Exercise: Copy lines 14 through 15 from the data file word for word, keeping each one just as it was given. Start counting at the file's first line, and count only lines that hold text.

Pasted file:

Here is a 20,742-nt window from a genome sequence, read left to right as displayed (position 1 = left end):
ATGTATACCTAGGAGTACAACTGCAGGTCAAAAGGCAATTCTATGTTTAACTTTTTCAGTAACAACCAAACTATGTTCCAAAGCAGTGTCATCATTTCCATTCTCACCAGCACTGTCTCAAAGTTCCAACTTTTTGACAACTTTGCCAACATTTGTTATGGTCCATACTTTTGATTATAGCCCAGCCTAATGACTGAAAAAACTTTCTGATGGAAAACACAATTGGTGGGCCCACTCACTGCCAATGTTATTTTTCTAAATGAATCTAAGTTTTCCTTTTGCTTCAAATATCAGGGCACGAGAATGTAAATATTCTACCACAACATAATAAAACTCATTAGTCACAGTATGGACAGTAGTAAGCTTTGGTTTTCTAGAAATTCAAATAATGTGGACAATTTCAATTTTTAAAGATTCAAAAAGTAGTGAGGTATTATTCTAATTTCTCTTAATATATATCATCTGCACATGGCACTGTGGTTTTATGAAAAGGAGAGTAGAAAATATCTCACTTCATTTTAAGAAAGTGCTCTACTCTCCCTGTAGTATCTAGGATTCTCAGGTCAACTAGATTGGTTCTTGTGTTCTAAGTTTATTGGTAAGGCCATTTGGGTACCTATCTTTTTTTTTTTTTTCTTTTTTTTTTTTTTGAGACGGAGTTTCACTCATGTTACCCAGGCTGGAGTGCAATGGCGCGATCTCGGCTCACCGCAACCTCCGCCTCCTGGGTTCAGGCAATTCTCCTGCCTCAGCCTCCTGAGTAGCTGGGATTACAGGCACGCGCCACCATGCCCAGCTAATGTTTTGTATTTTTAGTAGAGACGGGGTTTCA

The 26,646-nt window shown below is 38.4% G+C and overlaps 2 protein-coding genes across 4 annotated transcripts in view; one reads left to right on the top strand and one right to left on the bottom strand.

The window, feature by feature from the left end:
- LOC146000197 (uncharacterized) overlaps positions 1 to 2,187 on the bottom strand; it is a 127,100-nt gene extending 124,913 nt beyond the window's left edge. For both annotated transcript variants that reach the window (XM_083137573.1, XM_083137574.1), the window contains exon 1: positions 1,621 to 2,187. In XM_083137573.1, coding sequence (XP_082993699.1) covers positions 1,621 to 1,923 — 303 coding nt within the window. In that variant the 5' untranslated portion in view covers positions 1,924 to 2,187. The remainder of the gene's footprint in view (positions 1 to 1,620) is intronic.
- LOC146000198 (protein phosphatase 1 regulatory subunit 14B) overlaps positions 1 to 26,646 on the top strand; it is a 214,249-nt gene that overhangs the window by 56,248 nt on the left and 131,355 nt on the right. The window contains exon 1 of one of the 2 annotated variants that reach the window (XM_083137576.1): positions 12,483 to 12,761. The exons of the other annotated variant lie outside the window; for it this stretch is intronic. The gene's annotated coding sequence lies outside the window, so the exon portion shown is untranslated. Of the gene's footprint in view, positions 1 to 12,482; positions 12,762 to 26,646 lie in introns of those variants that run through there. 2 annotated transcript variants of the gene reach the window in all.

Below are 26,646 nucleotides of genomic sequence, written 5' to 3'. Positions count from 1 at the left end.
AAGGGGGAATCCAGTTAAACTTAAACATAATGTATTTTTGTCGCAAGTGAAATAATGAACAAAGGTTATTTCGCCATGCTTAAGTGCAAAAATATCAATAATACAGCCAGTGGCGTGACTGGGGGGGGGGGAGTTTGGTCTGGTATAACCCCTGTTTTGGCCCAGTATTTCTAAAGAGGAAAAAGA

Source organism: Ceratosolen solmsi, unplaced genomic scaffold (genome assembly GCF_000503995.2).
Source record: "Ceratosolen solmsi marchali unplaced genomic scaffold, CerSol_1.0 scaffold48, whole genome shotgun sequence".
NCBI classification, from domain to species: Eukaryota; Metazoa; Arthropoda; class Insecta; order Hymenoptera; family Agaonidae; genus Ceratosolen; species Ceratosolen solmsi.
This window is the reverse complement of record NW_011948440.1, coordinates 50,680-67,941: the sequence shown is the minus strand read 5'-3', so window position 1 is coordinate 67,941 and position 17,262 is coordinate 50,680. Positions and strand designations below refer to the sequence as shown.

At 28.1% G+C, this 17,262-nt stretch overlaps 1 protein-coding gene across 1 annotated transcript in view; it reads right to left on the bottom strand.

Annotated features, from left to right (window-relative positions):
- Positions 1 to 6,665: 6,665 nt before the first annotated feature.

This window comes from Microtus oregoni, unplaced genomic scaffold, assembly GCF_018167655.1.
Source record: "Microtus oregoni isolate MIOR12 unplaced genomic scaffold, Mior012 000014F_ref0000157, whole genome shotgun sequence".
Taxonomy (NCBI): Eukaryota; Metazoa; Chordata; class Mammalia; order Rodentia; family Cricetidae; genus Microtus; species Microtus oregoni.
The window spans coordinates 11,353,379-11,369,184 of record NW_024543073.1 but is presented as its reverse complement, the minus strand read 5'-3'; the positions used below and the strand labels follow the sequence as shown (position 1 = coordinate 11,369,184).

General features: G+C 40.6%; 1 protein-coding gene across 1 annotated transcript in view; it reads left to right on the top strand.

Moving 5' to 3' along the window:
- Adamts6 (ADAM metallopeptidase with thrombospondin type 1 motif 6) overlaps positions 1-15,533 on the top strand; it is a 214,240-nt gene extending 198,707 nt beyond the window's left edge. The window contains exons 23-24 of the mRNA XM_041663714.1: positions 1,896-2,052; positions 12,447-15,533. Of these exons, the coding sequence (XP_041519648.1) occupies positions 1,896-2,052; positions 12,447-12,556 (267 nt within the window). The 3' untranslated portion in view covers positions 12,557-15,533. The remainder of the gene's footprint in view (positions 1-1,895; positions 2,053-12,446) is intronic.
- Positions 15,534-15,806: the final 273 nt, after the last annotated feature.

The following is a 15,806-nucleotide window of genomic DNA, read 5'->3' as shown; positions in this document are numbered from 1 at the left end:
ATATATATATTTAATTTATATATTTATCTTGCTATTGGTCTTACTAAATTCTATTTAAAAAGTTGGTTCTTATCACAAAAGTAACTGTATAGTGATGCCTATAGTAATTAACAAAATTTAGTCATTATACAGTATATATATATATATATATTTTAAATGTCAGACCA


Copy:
Annotated features, from left to right (window-relative positions):
- Positions 1 to 6,665: 6,665 nt before the first annotated feature.